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In an unprecedented turn of events, an anguished BJP spokesperson confirmed on Monday that Parliament had been adjourned for a week due to a hostile pillow fight between members of the Congress and those from her own party.
“They started it”, she meekly opines. “And soon enough, there was a mass of feathers flying all over the place. I had to rush immediately because of my allergy.” I’m kidding—but I won’t be surprised if this ‘news’ started doing the rounds on all major social media in the next 24 hours, with concerned citizens lamenting the loss of decorum in the country’s highest legislature.
Proliferation of fake news has definitely been one of the worse byproducts of the age of information overload; the sheer number of stories inundating the internet makes it impossible for an individual reader to verify the veracity of each. Give yourself a pat on the back if you could guess that there was no pillow fight—but remember that many can’t tell the difference (Remember that one uncle who uses a phoney WhatsApp forward as the basis of all his political arguments?)
Throughout the 2016 presidential campaign in the USA, entirely fabricated articles gained the confidence of the electorate, at times outperforming legitimate news in terms of likes, comments and shares on Facebook, perhaps because of their unrelenting sensationalism. There was a piece on Pope Francis endorsing Donald Trump, one on a child sex-slave ring run by Hillary Clinton and people believed these wholeheartedly—both because of their inability to tell that these are untrue and because these stories confirmed their inherent biases about certain candidates.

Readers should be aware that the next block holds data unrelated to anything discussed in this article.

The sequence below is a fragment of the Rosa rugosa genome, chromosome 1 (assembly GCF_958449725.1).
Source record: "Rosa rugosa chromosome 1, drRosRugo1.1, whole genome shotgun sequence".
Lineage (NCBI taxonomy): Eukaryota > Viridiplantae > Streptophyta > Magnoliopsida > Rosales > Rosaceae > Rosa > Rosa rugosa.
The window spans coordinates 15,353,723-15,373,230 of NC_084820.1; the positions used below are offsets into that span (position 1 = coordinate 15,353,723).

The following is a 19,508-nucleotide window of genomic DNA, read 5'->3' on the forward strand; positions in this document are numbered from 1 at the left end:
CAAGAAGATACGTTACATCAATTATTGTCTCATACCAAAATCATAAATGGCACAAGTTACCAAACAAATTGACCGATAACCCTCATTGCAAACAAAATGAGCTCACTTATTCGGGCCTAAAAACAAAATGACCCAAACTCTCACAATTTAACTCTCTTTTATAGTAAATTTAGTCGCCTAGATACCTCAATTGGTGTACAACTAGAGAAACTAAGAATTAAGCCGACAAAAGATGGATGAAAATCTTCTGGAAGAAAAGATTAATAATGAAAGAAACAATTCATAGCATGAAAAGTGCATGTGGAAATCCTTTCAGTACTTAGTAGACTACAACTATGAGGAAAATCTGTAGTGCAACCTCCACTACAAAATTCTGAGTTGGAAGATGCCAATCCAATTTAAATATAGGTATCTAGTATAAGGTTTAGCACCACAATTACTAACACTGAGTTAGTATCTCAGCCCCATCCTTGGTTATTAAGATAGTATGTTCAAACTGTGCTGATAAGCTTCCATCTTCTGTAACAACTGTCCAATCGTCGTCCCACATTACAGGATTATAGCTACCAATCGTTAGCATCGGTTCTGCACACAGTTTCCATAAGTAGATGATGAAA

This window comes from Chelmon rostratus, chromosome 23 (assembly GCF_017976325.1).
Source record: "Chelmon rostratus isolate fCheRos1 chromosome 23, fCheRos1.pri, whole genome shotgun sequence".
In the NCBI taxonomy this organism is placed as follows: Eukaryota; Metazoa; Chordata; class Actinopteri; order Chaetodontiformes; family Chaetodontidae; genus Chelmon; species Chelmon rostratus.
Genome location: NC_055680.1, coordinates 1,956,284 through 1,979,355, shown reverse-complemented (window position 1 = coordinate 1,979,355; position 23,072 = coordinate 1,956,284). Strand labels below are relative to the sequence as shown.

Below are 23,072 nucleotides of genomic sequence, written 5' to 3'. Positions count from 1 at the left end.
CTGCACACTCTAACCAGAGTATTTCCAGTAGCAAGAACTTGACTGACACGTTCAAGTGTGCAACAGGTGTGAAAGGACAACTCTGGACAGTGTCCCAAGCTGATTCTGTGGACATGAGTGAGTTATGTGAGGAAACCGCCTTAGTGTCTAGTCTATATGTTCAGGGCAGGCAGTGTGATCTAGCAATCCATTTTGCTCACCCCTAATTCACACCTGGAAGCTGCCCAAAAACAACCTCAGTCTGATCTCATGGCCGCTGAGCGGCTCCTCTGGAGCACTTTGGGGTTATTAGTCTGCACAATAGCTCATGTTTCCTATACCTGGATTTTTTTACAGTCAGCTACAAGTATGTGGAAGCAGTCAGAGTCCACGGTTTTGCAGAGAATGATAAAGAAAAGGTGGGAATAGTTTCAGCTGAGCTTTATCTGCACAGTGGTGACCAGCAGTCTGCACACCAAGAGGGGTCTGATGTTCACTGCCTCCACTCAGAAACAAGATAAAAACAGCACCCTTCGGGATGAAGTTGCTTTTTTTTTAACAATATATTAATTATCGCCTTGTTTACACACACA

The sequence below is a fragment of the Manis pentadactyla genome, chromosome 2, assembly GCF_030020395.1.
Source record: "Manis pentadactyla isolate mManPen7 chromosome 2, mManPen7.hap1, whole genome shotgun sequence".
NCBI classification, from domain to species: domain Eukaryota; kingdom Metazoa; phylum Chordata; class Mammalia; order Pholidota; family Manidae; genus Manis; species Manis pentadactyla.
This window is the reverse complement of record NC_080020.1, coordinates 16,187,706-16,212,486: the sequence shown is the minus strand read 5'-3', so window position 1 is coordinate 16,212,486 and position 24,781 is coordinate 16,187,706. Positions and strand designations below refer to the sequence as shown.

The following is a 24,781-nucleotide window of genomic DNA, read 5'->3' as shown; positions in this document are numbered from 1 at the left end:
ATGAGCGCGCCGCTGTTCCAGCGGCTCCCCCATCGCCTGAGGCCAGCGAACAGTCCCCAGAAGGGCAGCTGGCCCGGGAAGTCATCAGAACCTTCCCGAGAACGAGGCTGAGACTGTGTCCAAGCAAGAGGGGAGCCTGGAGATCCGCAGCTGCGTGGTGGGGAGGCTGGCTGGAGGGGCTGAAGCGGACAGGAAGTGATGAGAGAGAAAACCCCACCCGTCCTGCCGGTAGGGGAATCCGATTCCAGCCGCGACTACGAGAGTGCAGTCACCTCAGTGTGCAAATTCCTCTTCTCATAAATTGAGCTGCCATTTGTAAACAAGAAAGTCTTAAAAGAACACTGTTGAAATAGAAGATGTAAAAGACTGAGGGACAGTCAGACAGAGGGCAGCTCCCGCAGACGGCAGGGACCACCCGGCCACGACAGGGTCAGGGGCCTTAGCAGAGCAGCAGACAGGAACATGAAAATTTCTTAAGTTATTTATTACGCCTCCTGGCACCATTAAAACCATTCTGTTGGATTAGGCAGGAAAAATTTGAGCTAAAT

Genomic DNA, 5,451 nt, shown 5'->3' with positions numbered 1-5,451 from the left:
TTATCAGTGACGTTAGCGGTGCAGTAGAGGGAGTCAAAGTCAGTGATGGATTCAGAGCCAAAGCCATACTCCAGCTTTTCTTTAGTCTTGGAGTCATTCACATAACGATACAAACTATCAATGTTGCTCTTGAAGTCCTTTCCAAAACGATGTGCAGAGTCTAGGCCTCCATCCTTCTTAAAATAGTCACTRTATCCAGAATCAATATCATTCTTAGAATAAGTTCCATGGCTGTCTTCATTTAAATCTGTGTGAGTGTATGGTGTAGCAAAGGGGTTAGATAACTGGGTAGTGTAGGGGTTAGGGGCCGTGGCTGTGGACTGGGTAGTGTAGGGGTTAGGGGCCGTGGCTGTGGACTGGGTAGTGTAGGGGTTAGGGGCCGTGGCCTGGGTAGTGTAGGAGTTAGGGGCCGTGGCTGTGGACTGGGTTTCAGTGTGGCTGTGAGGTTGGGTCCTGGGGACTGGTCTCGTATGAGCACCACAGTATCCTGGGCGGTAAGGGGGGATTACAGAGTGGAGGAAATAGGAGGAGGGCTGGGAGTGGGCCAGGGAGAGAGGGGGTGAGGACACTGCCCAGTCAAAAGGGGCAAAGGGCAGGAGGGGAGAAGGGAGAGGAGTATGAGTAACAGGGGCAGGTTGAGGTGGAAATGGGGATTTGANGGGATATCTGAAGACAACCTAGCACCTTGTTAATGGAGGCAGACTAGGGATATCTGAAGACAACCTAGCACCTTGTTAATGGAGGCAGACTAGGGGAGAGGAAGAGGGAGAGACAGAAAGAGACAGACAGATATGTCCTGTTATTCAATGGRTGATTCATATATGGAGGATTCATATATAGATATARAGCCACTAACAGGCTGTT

There is much to fear in a post-truth world in which personal opinion and emotion gain primacy over objective facts as yardsticks for measuring the quality of information. Merely raising awareness about the existence of canards doesn’t help—it often, ironically, worsens the problem because people start labelling as ‘fake’ anything they wish to dismiss, including perfectly accurate reporting.
Facebook CEO Mark Zuckerberg launched a multi-pronged approach to curb misinformation last week. He’s making it easier for users to report hoaxes, collaborating with third party fact-checking organisations and disrupting incentives for financially motivated spamming. But much too often institutional measures such as these fail to contain bogus news, which spreads because people want it to. The onus for confirming the validity of news, then naturally falls on the end user. There are several things you can do to become a more informed consumer of news. Develop the habit of checking whether the assertions made in an article are backed by relevant studies, statistics or fact-based evidence. Does the author cite multiple credible sources? Does the peice allow subjects to respond to criticism?
Secondly, become more aware of your own prejudices, which in important ways shape the way you evaluate news. Do you ever turn to an openly partisan news outlet, because nobody else covers some issue dear to you in as much detail? Do you read reports that go against a cause you care about more critically than usual?
The system which spreads rumours is only as flawed as the people comprising it, and that may include you.